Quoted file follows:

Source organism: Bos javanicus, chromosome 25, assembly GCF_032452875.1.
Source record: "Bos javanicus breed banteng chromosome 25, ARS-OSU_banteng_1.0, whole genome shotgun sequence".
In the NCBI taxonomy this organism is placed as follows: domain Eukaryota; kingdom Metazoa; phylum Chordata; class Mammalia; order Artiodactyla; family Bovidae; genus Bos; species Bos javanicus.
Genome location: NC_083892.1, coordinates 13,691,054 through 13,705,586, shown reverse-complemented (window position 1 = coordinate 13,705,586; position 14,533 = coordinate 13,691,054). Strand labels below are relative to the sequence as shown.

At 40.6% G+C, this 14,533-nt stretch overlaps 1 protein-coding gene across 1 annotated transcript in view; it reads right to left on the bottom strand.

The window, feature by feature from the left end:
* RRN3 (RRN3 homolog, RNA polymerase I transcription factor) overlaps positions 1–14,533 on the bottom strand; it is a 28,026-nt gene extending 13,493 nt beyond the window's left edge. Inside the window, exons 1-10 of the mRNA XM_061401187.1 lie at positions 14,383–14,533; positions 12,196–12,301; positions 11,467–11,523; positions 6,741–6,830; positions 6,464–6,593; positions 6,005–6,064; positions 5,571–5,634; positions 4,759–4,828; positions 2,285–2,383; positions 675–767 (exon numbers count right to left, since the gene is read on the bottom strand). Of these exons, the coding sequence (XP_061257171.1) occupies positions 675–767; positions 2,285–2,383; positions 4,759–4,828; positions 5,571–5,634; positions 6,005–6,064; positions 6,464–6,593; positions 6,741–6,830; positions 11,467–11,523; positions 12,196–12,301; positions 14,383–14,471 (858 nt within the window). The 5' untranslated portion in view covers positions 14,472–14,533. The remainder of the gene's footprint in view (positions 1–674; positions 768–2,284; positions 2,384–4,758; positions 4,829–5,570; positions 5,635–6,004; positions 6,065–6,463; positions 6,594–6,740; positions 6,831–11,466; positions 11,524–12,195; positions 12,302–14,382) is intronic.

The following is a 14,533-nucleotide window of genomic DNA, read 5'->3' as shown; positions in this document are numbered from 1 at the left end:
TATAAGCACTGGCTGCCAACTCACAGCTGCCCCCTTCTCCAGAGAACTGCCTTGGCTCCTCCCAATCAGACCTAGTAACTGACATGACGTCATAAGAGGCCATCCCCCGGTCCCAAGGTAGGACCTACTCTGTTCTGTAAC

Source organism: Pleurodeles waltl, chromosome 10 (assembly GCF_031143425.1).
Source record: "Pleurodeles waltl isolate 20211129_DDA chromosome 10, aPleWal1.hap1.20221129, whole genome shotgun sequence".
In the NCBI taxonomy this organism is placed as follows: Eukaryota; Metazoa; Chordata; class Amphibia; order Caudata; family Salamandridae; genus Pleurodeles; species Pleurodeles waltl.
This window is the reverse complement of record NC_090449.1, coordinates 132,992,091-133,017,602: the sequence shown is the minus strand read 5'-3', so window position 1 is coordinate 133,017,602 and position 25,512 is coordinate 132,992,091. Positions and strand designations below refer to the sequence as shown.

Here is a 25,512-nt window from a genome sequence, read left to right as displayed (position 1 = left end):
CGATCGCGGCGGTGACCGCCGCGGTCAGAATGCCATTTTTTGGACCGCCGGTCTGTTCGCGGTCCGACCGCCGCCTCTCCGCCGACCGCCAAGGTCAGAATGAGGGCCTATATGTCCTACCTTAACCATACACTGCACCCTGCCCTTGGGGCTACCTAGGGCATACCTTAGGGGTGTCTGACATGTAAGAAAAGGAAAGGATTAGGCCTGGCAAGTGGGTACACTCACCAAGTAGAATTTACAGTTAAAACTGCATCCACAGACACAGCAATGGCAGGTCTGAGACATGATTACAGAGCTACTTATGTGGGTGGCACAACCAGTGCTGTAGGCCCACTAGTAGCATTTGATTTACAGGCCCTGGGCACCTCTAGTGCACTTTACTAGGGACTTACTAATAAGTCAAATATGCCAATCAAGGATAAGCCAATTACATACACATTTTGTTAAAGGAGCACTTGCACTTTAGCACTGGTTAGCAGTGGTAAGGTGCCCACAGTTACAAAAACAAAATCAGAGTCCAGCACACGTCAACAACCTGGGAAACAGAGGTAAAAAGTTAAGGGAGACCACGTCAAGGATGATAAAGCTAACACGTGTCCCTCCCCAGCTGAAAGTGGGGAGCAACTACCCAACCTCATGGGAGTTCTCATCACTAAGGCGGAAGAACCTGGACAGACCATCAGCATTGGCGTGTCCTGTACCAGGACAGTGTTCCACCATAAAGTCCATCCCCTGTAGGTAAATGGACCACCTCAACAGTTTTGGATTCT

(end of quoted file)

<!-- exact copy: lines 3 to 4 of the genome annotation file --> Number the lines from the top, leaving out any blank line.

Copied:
In the NCBI taxonomy this organism is placed as follows: domain Eukaryota; kingdom Metazoa; phylum Chordata; class Mammalia; order Artiodactyla; family Bovidae; genus Bos; species Bos javanicus.
Genome location: NC_083892.1, coordinates 13,691,054 through 13,705,586, shown reverse-complemented (window position 1 = coordinate 13,705,586; position 14,533 = coordinate 13,691,054). Strand labels below are relative to the sequence as shown.